Penguins replace Steelers as focus
PITTSBURGH -- For many sports fans in Steel Town, hockey season doesn't begin until the Steelers' season ends.
So you can imagine the delight some Pittsburgh fans had Monday when they looked in the paper to see that the Penguins -- minus the National Hockey's League's former top scorer -- were at .500.
Imagine how depressed they would have felt if the Steelheads had lost in the playoffs two weeks ago when the Pens were six games below the even mark.
When you consider that the Pens dumped Jaromir Jagr's astronomical salary for prospects and that Mario Lemieux and Martin Straka have missed the vast majority of the team's first 53 games, a .500 record is nothing to sneeze at.
Too soon to tell: It's also not a reason to start planning a Stanley Cup parade.
Before losing Tuesday in Philadelphia, the Pens had won six straight games, including two in overtime.
That surge has the Pens back in the Eastern Conference playoff hunt. And that presents a dilemma for team owner Mario Lemieux and general manager Craig Patrick.
Should they keep future unrestricted free agents Robert Lang and Darius Kasparaitis for the rest of the season in hopes of making the playoffs for the 12th straight year? Or should they dump them to contenders in exchange for prospects before the March 19 trading deadline?
It's too soon to tell.
This much is certain -- when Lemieux is healthy, this team appears to be playoff caliber.
Before Wednesday's shameful home loss to the San Jose Sharks, the Pens were a respectful 10-5-2-1 with Lemieux in the lineup.
Without him, they are 12-17-4-1.
That includes Tuesday's overtime loss in Philadelphia, the franchise's personal Temple of Doom.
Minus Lemieux, Straka (broken leg) and Lang (oral surgery) and with number-one goalie Johan Hedberg taking a night off, the Pens amazingly nursed a 2-1 lead with 30 seconds to go.
Zapped: Then Alexei Kovalev failed to clear the puck out of the Pens' zone as the Flyers' Jeremy Roenick picked his pocket just inside the blue line. Seconds later, the Flyers tied the game, then won it in overtime.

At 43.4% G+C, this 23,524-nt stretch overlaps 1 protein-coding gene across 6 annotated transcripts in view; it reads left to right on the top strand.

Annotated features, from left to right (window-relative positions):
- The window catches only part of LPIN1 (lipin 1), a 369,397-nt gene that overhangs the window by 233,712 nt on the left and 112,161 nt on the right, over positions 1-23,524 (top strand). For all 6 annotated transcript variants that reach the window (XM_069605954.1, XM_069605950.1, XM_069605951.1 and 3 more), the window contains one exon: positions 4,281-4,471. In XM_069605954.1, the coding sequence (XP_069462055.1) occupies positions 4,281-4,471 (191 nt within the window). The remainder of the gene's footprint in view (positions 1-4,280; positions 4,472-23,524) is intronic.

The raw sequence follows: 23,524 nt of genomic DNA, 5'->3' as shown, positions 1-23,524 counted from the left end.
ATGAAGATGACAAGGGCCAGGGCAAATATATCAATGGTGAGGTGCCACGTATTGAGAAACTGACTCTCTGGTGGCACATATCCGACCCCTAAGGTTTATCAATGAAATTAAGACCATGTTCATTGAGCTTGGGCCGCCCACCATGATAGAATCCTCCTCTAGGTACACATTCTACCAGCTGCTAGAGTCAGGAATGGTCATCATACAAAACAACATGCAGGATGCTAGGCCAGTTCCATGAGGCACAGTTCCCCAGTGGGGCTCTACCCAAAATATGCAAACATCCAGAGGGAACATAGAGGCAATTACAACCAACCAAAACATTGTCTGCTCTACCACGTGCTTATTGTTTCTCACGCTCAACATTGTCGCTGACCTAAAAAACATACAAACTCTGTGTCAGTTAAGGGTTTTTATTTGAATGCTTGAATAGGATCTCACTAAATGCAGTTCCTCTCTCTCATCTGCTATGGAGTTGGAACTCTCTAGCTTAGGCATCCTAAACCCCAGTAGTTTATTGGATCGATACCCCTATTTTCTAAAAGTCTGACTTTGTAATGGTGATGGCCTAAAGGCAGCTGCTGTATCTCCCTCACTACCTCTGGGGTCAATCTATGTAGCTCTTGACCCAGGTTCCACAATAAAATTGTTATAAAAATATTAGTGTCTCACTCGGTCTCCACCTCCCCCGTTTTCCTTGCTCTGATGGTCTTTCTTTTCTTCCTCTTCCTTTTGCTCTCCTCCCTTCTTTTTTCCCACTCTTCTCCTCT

Wednesday, the Pens played their final game before the NHL All-Star break, a 6-3 pounding by the Sharks. Paying customers could argue that it appeared that most of the team had a weekend at the beach more in mind than skating with the Sharks.
Hedberg, who lost for the second time to the team that traded him last March, said he wasn't emotionally caught up in playing his former team.
"It was just another game ... another bad game," Hedberg said.
Lemieux, whose return to the lineup from a hip injury, was in a snit in the locker room.
When asked if the Pens had achieved about as well as could be expected after the roster changes and injuries, the Pens owner responded, "It could always be better."
Told he seemed to be "particularly upset" about the loss, Lemieux replied, "Yep."
He soon elaborated by saying "it was just one of those nights."
Did he see it coming? "No."
Take a break: Lemieux added that he thinks "the guys need a little break. We had a pretty good run the last couple of weeks. They deserve to go to Florida, spend some time at the beach and come back ready."
The Pens are due back in the office Sunday to prepare for five games before the two-week Winter Olympics break. Four of them (Hurricanes, Canadiens, Rangers, Senators) will be played away from Mellon Arena.
The lone home date is Feb. 9 against the New Jersey Devils, the team the Pens are chasing for the final playoff seed.
That schedule certainly won't be a day at the beach.
XTom Williams is a sportswriter for The Vindicator. Write to him at firstname.lastname@example.org.